Education & Training
Neurosurgeon and team 3D print model of patient’s brain
November 18, 2015
SASKATOON – Dr. Ivar Mendez, head of surgery at the University of Saskatchewan, has managed to print a 3D replica of a patient’s brain as a way of rehearsing a surgery to achieve an optimal result. Dr. Mendez worked with a team to produce the model, which is an exact replica of a specific patient’s brain.
When conducting brain surgery, Dr. Mendez has been making use of computerized imaging software to plan the best routes – hitting his target areas and avoiding other structures during procedures such as deep brain stimulation.
However, the brain mapping software he’d been using was not doing the job.
Instead, Dr. Mendez decided to see if he could generate a computer model of the brain and 3D print it so he could see exactly where he needed to go and hit the target areas accurately.
He approached the school of engineering at the University of Saskatchewan for help. Soon he had assembled an entire team of engineers, MRI technicians, neuropsychology specialists and a radiologist to help translate the MRI data.
It ended up taking Dr. Mendez and his team over seven months before they were able to successfully 3D print their first prototype. While the prototype included all of the required complexity, including the small nuclear structures, the rubber-like material wasn’t clear enough to see through.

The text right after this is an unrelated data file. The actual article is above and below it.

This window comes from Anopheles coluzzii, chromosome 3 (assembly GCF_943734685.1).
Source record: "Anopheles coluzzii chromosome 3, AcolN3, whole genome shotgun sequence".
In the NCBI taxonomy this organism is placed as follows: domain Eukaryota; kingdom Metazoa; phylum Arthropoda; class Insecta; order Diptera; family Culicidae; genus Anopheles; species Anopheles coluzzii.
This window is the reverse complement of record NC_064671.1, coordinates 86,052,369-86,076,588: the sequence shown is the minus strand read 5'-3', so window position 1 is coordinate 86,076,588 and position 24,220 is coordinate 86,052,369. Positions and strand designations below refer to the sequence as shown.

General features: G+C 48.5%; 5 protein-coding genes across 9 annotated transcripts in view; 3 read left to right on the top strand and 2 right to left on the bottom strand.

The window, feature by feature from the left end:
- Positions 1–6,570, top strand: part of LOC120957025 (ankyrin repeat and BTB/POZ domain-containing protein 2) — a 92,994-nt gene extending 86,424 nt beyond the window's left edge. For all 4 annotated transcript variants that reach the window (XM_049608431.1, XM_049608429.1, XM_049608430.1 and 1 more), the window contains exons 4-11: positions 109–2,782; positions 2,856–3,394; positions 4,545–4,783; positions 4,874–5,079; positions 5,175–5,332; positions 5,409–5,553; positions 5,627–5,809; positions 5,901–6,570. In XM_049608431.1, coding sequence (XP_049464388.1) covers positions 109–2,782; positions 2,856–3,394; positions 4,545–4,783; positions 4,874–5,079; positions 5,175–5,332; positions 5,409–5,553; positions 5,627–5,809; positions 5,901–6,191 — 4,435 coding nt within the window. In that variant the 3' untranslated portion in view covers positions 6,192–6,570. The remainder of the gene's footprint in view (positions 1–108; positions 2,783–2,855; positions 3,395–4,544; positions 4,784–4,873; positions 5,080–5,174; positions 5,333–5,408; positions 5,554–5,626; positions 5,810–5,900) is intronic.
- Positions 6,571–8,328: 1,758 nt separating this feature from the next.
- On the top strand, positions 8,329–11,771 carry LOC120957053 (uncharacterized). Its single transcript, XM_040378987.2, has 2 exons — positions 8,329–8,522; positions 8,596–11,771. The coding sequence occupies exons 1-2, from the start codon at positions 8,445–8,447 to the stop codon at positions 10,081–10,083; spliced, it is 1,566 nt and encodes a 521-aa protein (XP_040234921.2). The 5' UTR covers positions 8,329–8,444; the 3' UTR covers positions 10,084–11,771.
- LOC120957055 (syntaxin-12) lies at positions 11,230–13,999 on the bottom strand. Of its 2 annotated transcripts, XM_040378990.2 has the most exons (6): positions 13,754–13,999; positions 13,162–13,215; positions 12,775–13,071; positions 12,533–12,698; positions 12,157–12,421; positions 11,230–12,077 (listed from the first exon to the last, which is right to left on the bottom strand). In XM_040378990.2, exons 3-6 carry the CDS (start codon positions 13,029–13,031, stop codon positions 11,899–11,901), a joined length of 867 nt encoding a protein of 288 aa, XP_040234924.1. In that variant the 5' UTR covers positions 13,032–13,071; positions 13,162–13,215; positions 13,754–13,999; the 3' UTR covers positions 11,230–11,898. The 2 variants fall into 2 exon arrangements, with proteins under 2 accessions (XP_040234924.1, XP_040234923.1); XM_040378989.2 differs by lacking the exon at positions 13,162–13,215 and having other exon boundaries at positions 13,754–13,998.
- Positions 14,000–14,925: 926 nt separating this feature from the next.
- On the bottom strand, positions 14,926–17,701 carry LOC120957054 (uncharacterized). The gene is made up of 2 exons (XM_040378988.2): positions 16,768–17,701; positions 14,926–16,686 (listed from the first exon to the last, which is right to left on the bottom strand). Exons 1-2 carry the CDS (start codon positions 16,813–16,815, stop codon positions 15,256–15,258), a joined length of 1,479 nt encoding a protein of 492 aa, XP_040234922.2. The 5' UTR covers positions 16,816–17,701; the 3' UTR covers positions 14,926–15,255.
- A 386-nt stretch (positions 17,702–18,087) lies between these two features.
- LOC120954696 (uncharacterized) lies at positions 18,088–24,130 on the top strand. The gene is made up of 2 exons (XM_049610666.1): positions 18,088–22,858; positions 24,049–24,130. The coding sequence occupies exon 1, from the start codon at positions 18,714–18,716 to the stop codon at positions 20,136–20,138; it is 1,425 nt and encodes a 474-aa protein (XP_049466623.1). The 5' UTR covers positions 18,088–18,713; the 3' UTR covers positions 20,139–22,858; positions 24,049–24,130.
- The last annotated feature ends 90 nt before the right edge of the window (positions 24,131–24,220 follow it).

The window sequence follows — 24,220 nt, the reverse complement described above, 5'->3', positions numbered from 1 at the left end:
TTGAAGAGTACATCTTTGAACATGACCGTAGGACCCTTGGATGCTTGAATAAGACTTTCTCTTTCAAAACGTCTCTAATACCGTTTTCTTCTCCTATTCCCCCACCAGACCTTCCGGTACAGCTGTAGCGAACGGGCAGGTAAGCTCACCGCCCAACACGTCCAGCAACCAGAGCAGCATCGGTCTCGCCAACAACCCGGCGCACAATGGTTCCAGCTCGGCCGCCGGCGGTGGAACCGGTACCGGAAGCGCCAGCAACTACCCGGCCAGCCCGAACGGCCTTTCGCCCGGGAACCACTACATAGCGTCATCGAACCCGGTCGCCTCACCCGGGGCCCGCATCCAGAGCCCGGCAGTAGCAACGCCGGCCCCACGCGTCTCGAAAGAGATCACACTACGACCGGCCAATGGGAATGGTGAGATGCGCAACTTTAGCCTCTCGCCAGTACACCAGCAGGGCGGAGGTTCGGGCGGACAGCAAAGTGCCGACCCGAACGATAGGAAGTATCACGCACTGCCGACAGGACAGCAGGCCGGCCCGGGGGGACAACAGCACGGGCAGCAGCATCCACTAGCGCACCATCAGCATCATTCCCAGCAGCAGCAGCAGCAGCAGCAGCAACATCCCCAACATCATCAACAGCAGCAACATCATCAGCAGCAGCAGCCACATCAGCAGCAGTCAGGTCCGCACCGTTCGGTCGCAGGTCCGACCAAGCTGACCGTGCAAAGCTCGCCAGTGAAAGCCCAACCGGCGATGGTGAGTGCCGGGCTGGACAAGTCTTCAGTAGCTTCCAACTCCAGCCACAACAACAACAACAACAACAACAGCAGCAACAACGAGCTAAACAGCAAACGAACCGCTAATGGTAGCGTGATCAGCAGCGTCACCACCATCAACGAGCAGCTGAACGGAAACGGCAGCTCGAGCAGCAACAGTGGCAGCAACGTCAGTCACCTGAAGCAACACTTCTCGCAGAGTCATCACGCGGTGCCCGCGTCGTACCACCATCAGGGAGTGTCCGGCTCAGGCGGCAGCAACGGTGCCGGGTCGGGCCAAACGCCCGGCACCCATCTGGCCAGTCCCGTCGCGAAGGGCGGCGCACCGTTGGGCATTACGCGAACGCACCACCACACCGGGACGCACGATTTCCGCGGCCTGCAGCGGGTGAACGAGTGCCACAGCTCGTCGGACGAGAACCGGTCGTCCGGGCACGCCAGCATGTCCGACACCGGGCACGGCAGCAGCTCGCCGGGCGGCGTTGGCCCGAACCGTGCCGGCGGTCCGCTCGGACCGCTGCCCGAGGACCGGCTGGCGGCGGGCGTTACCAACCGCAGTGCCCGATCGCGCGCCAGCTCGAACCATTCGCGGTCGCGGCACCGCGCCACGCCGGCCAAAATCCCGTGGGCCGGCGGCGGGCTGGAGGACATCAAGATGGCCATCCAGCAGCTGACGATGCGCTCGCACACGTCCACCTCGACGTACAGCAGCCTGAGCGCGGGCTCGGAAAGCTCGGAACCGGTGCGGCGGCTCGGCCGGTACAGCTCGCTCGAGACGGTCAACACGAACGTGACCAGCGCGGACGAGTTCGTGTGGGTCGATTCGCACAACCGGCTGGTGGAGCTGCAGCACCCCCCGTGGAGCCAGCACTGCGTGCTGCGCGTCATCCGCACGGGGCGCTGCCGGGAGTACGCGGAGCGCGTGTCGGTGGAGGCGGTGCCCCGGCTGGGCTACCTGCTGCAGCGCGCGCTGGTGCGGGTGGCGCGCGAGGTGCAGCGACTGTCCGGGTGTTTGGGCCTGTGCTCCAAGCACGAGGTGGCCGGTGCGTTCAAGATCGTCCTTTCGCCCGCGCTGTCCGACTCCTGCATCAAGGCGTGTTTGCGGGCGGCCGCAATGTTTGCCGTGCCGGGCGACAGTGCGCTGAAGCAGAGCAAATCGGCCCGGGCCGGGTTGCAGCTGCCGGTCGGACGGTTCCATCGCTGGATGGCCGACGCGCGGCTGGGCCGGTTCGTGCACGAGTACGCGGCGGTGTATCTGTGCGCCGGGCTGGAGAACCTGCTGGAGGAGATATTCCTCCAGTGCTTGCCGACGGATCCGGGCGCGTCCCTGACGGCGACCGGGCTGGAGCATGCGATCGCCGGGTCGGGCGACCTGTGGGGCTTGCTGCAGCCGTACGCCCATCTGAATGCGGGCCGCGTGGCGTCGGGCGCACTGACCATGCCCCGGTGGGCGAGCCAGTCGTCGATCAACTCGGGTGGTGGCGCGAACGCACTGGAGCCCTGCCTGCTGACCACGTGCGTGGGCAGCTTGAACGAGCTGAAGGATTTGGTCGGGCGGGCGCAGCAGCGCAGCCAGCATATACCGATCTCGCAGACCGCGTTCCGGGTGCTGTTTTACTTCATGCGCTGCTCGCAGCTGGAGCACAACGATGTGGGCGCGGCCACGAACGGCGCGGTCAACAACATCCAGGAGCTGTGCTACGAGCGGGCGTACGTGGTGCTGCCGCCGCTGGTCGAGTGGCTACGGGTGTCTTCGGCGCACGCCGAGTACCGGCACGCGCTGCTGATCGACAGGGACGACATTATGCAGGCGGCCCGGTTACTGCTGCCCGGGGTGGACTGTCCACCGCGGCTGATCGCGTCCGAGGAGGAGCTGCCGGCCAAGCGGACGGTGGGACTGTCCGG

After testing several more materials and printing several more iterations, Dr. Mendez and his team finally found the correct process and they were able to 3D print an accurate replica of a human brain, that would allow him to successfully map the deep brain stimulation procedure.
The final model brain was printed with a synthetic rubber material that almost exactly simulates the consistency of real brain tissue. The final model is slightly less jiggly than you would imagine it to be, but it is still flexible and can be compressed by gently squeezing it, but firm enough to pop back into shape when released.
It is also completely clear and even has the target area printed in a different color, making it easier to plan the correct surgical path.
3D printed organ models are a relatively new tool available to surgical teams, however they have been proven to be invaluable in planning exceptionally difficult and dangerous procedures.
While similar procedures have been used for other organs like the human heart, this was the very first time that a 3D printed model of the brain was used for surgical pre-planning.